At one point a deputy came to the front door, I saw his silhouette outlined in the door frame. His whole body sagged, his shoulders, his head. So telling and so emotional. And I wondered… What if he just found a body in a back room?
Remember the deputies had been there for hours, cleaning out the house. And I thought—as a crime fiction author, of course: law-enforcement officers themselves have been inside that house, touching everything and moving everything around. What if they have ruined a crime scene?
And the more I thought about it, the more I thought that would be the terrific beginning of the
And yes, in investigative reporting and in crime fiction, one story always leads to another! And it's those dominoes falling that make them so interesting.
(And a starred review from Library Journal says “Drop everything and binge-read until the mind boggling conclusion!” So I guess it worked.)
I have learned so much that translates into writing from my video experience! There have to be wide, medium, and tight shots in the video, just as there have to be wide, medium, and tight shots in my crime fiction. Understanding focal length has made such a big difference in how cinematic my books are. It’s all about the video—even though it’s only on paper.
Sure, back in the day (imagine old-sounding voice) when we had only film, we had to get back to the station to develop the film by 2:45 if it wanted to be on the 6 o'clock news.
The daybook is the list of stories that the assignment desk knows are taking place on a certain day. City Council meetings, school committee meeting, a court arraignment, press conference. So if it’s on the assignment desk daybook “radar,” that means they are aware of a story. If it's not on the daybook radar, that means it's a story the assignment desk has not been notified of.
Her opening scene in TRUTH BE TOLD has her deciding what name she is going to use. That’s
And yes, I agree she is wonderful…! And she’s still exploring who she'll be. But she is passionate, and compassionate, and really really smart. But as Sue Grafton explains about Kinsey, Liz revealed herself to me over time, and as the story evolved. She turned out to be even smarter than I had thought.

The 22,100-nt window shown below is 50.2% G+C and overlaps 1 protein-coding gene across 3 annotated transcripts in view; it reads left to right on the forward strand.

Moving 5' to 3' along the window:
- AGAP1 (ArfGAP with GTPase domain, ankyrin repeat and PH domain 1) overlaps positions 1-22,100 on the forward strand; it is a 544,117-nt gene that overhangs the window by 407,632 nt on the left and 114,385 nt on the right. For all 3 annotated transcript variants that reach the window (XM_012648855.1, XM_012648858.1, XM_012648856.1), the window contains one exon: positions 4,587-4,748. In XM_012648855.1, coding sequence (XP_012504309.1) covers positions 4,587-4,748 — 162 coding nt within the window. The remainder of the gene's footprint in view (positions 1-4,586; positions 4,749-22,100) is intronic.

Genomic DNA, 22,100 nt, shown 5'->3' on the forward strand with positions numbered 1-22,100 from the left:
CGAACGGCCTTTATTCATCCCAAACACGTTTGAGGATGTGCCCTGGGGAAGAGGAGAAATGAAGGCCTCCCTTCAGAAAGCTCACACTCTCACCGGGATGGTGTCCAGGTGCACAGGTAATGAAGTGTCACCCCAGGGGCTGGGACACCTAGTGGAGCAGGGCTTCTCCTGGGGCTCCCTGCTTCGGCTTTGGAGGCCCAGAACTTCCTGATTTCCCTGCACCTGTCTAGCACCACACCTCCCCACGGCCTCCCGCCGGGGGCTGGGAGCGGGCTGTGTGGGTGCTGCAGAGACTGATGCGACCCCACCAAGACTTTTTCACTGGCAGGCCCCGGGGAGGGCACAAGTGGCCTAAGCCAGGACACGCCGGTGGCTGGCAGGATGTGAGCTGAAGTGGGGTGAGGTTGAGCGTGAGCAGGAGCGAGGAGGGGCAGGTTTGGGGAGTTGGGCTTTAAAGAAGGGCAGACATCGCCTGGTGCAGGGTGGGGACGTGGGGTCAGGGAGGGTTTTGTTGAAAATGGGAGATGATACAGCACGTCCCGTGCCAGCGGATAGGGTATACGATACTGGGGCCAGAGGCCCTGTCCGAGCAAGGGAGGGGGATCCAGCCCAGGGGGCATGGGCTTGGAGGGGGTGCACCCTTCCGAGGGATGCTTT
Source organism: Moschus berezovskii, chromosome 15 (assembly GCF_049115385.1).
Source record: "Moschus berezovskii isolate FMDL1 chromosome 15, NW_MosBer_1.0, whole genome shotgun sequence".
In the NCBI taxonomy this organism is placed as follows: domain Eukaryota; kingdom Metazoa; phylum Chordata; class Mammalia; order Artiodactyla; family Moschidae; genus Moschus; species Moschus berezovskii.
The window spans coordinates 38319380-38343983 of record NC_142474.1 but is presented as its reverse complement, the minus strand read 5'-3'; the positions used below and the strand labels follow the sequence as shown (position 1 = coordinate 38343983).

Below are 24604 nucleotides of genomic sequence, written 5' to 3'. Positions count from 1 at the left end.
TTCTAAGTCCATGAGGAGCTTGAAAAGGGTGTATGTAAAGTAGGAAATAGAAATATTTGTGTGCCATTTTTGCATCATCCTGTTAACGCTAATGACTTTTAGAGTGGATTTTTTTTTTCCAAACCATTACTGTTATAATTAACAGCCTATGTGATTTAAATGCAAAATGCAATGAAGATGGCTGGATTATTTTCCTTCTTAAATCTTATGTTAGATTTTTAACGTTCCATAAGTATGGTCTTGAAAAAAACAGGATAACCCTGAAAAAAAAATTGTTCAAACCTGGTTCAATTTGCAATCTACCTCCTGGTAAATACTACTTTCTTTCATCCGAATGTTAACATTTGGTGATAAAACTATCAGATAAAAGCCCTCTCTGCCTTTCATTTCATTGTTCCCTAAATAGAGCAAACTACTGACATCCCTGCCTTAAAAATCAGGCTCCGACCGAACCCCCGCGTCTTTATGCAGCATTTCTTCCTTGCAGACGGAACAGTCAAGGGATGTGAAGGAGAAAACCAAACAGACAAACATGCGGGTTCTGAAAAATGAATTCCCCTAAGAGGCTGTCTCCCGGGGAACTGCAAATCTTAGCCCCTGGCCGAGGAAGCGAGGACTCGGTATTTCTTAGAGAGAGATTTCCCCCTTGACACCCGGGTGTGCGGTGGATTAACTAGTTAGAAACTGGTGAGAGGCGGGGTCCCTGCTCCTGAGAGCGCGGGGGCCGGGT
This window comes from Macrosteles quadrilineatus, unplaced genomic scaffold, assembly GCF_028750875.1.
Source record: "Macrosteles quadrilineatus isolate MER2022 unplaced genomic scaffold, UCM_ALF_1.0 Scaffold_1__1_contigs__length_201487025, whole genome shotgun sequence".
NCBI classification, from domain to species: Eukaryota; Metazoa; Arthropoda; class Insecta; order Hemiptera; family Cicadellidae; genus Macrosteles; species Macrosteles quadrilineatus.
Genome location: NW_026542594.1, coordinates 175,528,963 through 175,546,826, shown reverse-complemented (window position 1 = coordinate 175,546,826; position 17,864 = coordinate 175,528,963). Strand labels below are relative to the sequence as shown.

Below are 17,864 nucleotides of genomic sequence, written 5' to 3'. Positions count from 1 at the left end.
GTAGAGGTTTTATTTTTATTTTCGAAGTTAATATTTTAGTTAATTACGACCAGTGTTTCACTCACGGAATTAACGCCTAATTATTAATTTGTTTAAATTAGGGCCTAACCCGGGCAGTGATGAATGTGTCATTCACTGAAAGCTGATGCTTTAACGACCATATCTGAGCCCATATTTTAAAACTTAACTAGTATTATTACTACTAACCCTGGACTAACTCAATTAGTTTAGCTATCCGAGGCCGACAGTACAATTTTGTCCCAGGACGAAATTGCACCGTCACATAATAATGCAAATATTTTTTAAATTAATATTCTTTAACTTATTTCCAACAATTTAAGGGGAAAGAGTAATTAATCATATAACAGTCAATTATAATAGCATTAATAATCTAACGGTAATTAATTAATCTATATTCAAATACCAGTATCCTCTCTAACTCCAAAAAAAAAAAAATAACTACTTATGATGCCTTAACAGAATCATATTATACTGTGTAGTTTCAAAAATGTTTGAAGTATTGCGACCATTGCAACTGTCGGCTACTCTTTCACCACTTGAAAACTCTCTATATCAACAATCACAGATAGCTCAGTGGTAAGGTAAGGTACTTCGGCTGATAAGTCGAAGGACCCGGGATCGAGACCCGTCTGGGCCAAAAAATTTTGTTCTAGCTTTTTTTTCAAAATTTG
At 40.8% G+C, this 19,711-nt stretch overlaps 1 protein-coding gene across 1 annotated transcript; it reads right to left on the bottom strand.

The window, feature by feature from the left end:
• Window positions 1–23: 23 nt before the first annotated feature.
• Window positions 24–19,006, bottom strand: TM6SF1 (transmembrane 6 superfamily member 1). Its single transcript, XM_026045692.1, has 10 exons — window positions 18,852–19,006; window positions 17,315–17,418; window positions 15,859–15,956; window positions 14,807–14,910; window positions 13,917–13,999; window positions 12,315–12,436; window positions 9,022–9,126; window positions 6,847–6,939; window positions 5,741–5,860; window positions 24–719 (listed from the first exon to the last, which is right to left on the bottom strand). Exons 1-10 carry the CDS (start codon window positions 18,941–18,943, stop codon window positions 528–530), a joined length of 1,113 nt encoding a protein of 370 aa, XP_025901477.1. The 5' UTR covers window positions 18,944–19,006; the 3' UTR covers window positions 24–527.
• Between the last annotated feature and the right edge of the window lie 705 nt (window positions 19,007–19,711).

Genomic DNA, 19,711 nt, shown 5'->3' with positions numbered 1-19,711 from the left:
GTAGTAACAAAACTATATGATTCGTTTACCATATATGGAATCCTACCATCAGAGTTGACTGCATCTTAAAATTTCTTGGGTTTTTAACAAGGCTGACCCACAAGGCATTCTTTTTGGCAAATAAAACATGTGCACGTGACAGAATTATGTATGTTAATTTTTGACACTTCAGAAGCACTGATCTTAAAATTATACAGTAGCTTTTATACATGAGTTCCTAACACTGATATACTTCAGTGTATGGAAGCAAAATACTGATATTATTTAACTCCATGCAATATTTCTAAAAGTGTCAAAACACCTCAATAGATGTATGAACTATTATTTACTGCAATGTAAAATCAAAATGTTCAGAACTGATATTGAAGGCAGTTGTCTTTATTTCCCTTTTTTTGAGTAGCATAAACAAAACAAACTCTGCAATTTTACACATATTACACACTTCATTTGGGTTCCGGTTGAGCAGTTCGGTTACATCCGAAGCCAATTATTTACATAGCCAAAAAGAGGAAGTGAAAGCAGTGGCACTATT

There is no "Lilac Sunday Killer,” though. Where that came from? Again, my imagination. But there is a case similar to it, which became the jumping off point for the Lilac Sunday murders. There is actually a Lilac Sunday in Boston, where the lilacs are in full bloom at the Arboretum. I thought that was a compellingly gorgeous setting.
You cover the topic of false confessions in Truth Be Told. Does it happen frequently? Is it usually done for the notoriety, however convoluted that is?
What if you do the wrong thing for the right reason? And that is one of the themes of truth be told.
You wrote the story in five third-person POVs. Did you write each story separately first? How did you know where to break each story to give way to anther’s story?
Talk about plate-spinning! The biggest challenge is keeping track of the time. I do it in a very low-tech way, by keeping a list on a yellow pad, scene by scene as I write the story.
How do I know where to break each story to give way to another story? The story does that, itself. It feels very natural to me.
It's almost…Method acting. So I try to think the way they would think. And a real person doesn't think in soundbites, right? Ideas pop into their head, thoughts and decisions emerge, and they make mistakes.
So I wanted it to sound realistic. Asking “how did that develop” is such a great question… Because it implies it was planned. Ha. It just turned out to be the voice.
How long does it take you to complete a manuscript? Is writing revision?